Sec. 8, Rule VIII, Book III of its Implementing Rules,
and par. 7, Art. 2208
of the Civil Code.WHEREFORE
, the petition is hereby GRANTED, and the assailed Resolutions dated July 6, 1994 and September 23, 1994 of public respondent NLRC are REVERSED and SET ASIDE. Private respondent La Union Tobacco Redrying Corporation is ORDERED: (a) to pay petitioners separation pay equivalent to one (1) month, or one-half (1/2) month pay for each year that they rendered service, whichever is higher, provided that they rendered service for at least six (6) months in a given year, and; (b) to pay ten percent (10%) of the total amount due to petitioners, as and for attorney's fees. Consequently, public respondent NLRC is ORDERED to COMPUTE the total amount of separation pay which each petitioner who has rendered service to private respondent LUTORCO for at least six (6) months in a given year is entitled to receive in accordance with this decision, and to submit its compliance thereon within forty-five (45) days from notice of this decision.SO ORDERED.Bellosillo, (Chairman), Mendoza, Quisumbing, and Buena, JJ.,
Penned by Commissioner Ireneo B. Bernardo and concurred in by Presiding Commissioner Lourdes C. Javier and Commissioner Joaquin A. Tanodra in NLRC CN. RAB-I-03-1055-93, RAB-I-03-1056-93 and RAB-I-03-1100-93 CA No. L-001300, Rollo
, pp. 37-55. Rollo
, pp. 27-36. Rollo
, pp. 56-64.
Docketed as NLRC Case No. RAB-I-03-1055-93, Rollo
, pp. 69-75.
Filed on March 25, 1993 and June 15, 1993, docketed as NLRC Case Nos. RAB-I-03-1056-93 and RAB-I-03-1100-93, respectively, Rollo
, pp. 65-68. Rollo
, pp. 85-86. Ibid.  Rollo
, p. 87.
Article 283. Closure of establishment and reduction of personnel.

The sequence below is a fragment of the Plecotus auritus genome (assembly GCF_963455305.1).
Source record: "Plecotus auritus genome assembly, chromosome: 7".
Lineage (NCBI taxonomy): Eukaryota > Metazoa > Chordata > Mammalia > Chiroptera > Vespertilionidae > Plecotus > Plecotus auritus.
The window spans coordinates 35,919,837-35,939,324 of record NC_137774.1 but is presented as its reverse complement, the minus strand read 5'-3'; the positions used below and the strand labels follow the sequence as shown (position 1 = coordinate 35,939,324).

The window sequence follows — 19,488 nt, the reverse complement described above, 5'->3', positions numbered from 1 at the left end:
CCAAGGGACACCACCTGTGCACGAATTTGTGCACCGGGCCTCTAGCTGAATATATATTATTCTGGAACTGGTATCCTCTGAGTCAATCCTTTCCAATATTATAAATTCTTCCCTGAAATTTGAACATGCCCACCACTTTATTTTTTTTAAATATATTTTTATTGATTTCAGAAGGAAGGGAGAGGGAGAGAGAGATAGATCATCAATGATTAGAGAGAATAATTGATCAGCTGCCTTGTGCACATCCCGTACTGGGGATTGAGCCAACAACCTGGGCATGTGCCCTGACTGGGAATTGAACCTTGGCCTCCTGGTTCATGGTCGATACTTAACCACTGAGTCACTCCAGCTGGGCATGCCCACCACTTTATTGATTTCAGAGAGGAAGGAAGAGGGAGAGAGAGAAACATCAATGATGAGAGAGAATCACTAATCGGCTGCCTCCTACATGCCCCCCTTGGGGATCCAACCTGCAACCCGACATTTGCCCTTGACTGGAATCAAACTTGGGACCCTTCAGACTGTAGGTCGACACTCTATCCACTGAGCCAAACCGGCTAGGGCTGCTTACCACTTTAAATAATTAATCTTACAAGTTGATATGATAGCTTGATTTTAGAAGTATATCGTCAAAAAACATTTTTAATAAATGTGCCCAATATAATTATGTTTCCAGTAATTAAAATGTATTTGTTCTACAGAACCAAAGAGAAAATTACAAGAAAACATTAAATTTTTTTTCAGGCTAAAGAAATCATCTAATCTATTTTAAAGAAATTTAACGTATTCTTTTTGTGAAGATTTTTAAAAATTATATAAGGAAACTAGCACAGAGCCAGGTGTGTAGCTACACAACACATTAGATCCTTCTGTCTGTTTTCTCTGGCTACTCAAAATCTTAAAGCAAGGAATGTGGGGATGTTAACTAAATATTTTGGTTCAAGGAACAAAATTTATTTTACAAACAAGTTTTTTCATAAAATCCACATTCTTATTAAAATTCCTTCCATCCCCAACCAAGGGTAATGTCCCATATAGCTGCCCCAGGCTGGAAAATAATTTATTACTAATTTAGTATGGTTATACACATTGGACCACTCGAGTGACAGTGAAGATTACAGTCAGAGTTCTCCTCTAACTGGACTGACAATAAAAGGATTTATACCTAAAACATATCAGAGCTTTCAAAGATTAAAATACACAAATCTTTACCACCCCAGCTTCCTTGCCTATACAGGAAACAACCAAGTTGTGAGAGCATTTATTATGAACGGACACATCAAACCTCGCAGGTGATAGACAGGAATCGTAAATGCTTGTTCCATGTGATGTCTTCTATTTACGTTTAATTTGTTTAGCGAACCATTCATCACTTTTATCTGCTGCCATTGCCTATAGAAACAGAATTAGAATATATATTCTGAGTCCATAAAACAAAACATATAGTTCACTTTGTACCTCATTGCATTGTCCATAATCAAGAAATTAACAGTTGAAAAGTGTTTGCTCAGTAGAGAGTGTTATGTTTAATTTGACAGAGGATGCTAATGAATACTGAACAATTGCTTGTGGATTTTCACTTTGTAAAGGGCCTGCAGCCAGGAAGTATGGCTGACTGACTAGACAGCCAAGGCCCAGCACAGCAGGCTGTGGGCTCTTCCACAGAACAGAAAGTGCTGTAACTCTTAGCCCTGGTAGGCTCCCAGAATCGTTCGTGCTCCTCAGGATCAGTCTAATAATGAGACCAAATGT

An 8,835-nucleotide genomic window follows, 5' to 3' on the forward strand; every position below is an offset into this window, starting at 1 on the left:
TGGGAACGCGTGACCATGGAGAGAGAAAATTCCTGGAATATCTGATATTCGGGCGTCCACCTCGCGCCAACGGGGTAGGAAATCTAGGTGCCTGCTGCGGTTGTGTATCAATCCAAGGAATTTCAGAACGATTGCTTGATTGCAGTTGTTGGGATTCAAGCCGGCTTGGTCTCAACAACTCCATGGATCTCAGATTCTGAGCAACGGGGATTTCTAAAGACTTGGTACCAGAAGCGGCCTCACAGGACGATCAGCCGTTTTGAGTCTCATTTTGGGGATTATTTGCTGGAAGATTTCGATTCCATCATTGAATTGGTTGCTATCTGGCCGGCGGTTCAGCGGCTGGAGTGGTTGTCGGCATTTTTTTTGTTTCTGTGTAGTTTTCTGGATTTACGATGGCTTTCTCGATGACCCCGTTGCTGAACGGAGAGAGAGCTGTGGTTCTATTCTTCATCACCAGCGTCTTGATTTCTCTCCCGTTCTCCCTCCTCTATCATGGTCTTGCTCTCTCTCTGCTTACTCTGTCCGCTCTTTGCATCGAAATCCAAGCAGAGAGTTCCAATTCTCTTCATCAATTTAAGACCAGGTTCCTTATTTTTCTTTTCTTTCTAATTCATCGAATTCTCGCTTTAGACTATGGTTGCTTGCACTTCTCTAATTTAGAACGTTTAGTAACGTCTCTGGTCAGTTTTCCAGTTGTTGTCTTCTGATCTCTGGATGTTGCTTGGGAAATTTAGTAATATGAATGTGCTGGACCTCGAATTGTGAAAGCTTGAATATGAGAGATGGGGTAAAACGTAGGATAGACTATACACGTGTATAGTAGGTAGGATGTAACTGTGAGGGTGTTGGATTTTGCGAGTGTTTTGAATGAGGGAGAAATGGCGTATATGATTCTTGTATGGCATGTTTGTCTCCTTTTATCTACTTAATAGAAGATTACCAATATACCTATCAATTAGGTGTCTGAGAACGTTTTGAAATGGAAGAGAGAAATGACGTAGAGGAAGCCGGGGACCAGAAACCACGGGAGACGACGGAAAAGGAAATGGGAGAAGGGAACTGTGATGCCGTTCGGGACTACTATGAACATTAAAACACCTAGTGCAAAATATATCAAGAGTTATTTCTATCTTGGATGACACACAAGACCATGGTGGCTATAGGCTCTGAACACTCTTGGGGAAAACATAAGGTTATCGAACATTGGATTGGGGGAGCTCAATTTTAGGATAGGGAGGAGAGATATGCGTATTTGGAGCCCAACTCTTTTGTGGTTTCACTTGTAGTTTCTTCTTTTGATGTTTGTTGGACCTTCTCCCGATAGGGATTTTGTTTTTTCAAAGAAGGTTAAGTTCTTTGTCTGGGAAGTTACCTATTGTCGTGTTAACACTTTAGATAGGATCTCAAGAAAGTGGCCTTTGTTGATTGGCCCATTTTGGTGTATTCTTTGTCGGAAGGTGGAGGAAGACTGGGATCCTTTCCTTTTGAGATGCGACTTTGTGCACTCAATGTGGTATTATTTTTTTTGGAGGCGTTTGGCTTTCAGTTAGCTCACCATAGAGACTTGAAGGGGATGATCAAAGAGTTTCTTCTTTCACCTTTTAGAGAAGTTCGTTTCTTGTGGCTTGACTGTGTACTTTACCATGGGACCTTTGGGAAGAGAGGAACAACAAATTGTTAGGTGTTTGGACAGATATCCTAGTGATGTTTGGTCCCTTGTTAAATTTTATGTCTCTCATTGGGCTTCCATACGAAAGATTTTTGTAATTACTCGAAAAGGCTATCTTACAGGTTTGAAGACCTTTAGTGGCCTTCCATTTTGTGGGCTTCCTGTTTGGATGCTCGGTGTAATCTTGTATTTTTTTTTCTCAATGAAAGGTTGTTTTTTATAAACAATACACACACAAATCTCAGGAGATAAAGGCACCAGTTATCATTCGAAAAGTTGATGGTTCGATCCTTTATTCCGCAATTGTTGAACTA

x x x in cases of closure and cessation of operations of establishment or undertaking not due to serious business losses or financial reverses,
the separation pay shall be equivalent to one (1) month pay or at least one-half (1/2) month pay for every year of service, whichever is higher. A fraction of at least six (6) months shall be considered as one (1) whole year. Rollo
, pp. 61-64. Rollo
, pp. 90-102. Rollo
, pp. 103-109.
See Note No. 1, supra.  Rollo
, p. 50. Rollo
, pp. 51-52.
See Note No. 2, supra
, p. 304. Rollo
, p. 305. Rollo
, pp. 239-240. Rollo
, p. 236.
201 SCRA 332, 343 .
PASVIL/Pascual Liner, Inc., Workers Union-NAFLU v
. NLRC, 311 SCRA 444, 457 .
See San Felipe Neri School of Mandaluyong, Inc. v.
NLRC, 201 SCRA 478  citing Central Azucarera del Danao v
. Court of Appeals, 137 SCRA 295 .
. NLRC (Third Division), 287 SCRA 554, 567 ; see Tacloban Sagkahan Rice and Corn Mills Co. v
. NLRC, 183 SCRA 425 .
De Leon v
. NLRC, 176 SCRA 615, 621 .
. NLRC, 310 SCRA 186, 201 .
Maraguinot, Jr. v
. NLRC (Second Division), 284 SCRA 539, 556 .
Bacolod-Murcia Milling Co., Inc. v
. NLRC, 204 SCRA 155, 158 ; Visayan Stevedore Transportation Company v
. CIR, 19 SCRA 426 ; Industrial-Commercial Agricultural Workers' Organization (ICAWO) v
. CIR, 16 SCRA 562, 565-566 ; Manila Hotel Company v
. Court of Industrial Relations, 9 SCRA 184, 186 .
Coca-Cola Bottlers (Phils.), Inc. v
. NLRC 194 SCRA 592, 599 .
300 SCRA 37, 63 -65 .
Book Six of the Labor Code contains the provisions pertaining to termination of employment and computation of separation pay.
See Note No. 30.
(a) In cases of unlawful withholding of wages the culpable party may be assessed attorney's fees equivalent to ten percent of the amount of wages recovered.
(b) It shall be unlawful for any person to demand or accept, in any judicial or administrative proceedings for the recovery of the wages, attorney's fees, which exceed ten percent of the amount of wages recovered.
Attorney's fees in any judicial or administrative proceedings for the recovery of wages shall not exceed 10% of the amount awarded. The fees may be deducted from the total amount due the winning party.
In absence of stipulation, attorney's fees and expenses of litigation, other than judicial consist, cannot be recovered, except:
xxx (7) In actions for the recovery of wages of household helpers, laborers and skilled workers xxx.
Marsaman Manning Agency, Inc. v
. NLRC, 313 SCRA 88, 99-100  citing Philippine National Construction Corporation v
. NLRC, 277 SCRA 91, 105 ; Sebuguero v
. NLRC, 248 SCRA 532, 548 .